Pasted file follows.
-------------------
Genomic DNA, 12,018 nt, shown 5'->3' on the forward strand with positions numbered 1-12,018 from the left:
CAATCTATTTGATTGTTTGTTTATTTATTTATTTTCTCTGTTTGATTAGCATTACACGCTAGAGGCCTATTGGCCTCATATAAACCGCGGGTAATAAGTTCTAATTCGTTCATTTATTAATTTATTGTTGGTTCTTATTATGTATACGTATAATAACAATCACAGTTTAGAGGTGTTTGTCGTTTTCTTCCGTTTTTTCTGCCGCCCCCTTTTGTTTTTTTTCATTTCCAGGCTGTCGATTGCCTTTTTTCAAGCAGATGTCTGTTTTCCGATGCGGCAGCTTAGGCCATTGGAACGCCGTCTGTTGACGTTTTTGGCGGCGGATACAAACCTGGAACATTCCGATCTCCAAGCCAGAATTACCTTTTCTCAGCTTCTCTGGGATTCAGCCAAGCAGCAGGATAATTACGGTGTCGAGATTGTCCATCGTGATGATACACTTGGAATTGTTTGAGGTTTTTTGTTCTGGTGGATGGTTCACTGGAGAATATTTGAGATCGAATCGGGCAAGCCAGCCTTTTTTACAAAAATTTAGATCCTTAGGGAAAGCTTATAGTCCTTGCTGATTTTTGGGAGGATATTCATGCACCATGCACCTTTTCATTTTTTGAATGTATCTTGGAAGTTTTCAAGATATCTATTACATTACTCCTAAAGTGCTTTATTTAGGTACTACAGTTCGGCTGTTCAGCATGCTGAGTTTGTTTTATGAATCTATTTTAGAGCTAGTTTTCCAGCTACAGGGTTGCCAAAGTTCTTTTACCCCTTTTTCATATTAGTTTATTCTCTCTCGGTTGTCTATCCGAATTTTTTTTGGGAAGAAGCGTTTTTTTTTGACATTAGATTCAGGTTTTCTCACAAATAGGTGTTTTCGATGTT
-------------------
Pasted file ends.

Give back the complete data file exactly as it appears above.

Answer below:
Genomic DNA, 12,018 nt, shown 5'->3' on the forward strand with positions numbered 1-12,018 from the left:
CAATCTATTTGATTGTTTGTTTATTTATTTATTTTCTCTGTTTGATTAGCATTACACGCTAGAGGCCTATTGGCCTCATATAAACCGCGGGTAATAAGTTCTAATTCGTTCATTTATTAATTTATTGTTGGTTCTTATTATGTATACGTATAATAACAATCACAGTTTAGAGGTGTTTGTCGTTTTCTTCCGTTTTTTCTGCCGCCCCCTTTTGTTTTTTTTCATTTCCAGGCTGTCGATTGCCTTTTTTCAAGCAGATGTCTGTTTTCCGATGCGGCAGCTTAGGCCATTGGAACGCCGTCTGTTGACGTTTTTGGCGGCGGATACAAACCTGGAACATTCCGATCTCCAAGCCAGAATTACCTTTTCTCAGCTTCTCTGGGATTCAGCCAAGCAGCAGGATAATTACGGTGTCGAGATTGTCCATCGTGATGATACACTTGGAATTGTTTGAGGTTTTTTGTTCTGGTGGATGGTTCACTGGAGAATATTTGAGATCGAATCGGGCAAGCCAGCCTTTTTTACAAAAATTTAGATCCTTAGGGAAAGCTTATAGTCCTTGCTGATTTTTGGGAGGATATTCATGCACCATGCACCTTTTCATTTTTTGAATGTATCTTGGAAGTTTTCAAGATATCTATTACATTACTCCTAAAGTGCTTTATTTAGGTACTACAGTTCGGCTGTTCAGCATGCTGAGTTTGTTTTATGAATCTATTTTAGAGCTAGTTTTCCAGCTACAGGGTTGCCAAAGTTCTTTTACCCCTTTTTCATATTAGTTTATTCTCTCTCGGTTGTCTATCCGAATTTTTTTTGGGAAGAAGCGTTTTTTTTTGACATTAGATTCAGGTTTTCTCACAAATAGGTGTTTTCGATGTT